Asus' previous Transformer Pads have already established the concept – a good quality tablet that washes its own face, combined with an optional keyboard docking station that ups the price and desirability.
At £199 (US$279, about AU$353) for the tablet alone or £239 (US$299, AU$429) for the tablet-and-dock combination (reviewed here), the Asus Transformer Pad TF103 is now competing with the budget-to-mid-price tablets such as the Nexus 7, rather than the more expensive tablet-plus-keyboards like the Lenovo ThinkPad 10.
That's something of a departure from the days when Transformer Pads were Asus' high-end tablets.
A quick delve into the spec sheet, however, makes it clear that this isn't a collection of entry level innards accidentally bumped into a bigger league by the inclusion of a keyboard.
Remove the docking station and you still have a tablet with competitive points on its spec.
From the box it has Android KitKat 4.4.2, although I swiftly ran all the updates in a successful effort to fix a minor annoyance in which the browser seemed unable to distinguish between online text-entry boxes and its own address bar.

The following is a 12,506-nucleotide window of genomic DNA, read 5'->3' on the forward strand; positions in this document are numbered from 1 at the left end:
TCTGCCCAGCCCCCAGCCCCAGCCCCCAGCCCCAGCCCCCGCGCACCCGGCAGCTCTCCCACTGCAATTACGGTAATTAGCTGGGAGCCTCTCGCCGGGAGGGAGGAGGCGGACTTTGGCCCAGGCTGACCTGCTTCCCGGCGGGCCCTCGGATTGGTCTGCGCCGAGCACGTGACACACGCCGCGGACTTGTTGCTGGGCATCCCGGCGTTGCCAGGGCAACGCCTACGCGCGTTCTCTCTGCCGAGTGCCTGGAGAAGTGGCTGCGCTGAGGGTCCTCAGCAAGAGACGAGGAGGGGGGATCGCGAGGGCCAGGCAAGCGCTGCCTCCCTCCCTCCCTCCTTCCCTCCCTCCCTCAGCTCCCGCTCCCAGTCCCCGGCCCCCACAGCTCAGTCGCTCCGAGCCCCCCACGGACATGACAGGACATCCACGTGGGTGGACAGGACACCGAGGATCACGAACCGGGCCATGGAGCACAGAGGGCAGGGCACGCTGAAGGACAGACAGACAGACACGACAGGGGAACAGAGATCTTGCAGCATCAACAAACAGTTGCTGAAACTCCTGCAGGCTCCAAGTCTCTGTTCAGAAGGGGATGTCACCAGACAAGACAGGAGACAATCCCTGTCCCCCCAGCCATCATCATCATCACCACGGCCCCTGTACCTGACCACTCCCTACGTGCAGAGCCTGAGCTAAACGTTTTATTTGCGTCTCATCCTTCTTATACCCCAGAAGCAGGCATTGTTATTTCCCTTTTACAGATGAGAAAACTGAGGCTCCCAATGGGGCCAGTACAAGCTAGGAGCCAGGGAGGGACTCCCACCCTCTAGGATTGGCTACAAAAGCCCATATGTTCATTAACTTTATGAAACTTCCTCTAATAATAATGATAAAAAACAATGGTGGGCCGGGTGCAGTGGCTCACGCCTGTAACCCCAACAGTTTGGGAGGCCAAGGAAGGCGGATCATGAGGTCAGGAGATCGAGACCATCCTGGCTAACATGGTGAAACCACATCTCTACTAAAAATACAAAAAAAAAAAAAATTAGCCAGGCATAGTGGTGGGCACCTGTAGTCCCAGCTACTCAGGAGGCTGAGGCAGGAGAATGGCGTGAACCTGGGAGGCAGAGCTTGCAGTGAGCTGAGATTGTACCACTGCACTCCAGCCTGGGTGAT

The 10.1-inch IPS screen remains clearly visible from extreme angles, and the 1280 x 800 resolution, 16GB internal storage (expandable via MicroSD) and 1.86GHz Intel Atom processor are all reasonably competitive for a tablet in this price range.
Better still, all the hardware is wrapped up in an attractive and durable package. The keyboard dock just about pulls off the faux brushed metal effect, while the white bezel and casing of the tablet give the TF103 a look that's sharper and more expensive than it actually is.
The buttons are tightly fitted and won't wobble, and the casing is flex free, meaning that the entire tablet feels reassuringly solid and lasting.
At 1.1kg (2.4lb) the TF103 is a bit heftier than even its cheapest rivals such as the Tesco Hudl, but it's a far cry from arm straining.
I used the TF103 with the Kindle app as an e-reader and got no arm ache, even after prolonged spells. Nonetheless, you can't pretend this is a svelte little number as it's almost as thick as a first generation iPad.
The Asus TF103 charges quickly and starts up swiftly. The keyboard contains useful shortcut buttons that allow the whole thing to function as part tablet, part netbook, mixing touch controls, keyboard shortcuts and trackpad controls according to task and whim.
It's a particularly nice way of using a tablet and adds an extra layer of versatility. This is, for me, one of the Transformer Pad's strongest selling points.
Although some apps won't recognise changes in screen orientation when the keyboard is docked, which can be mildly disconcerting.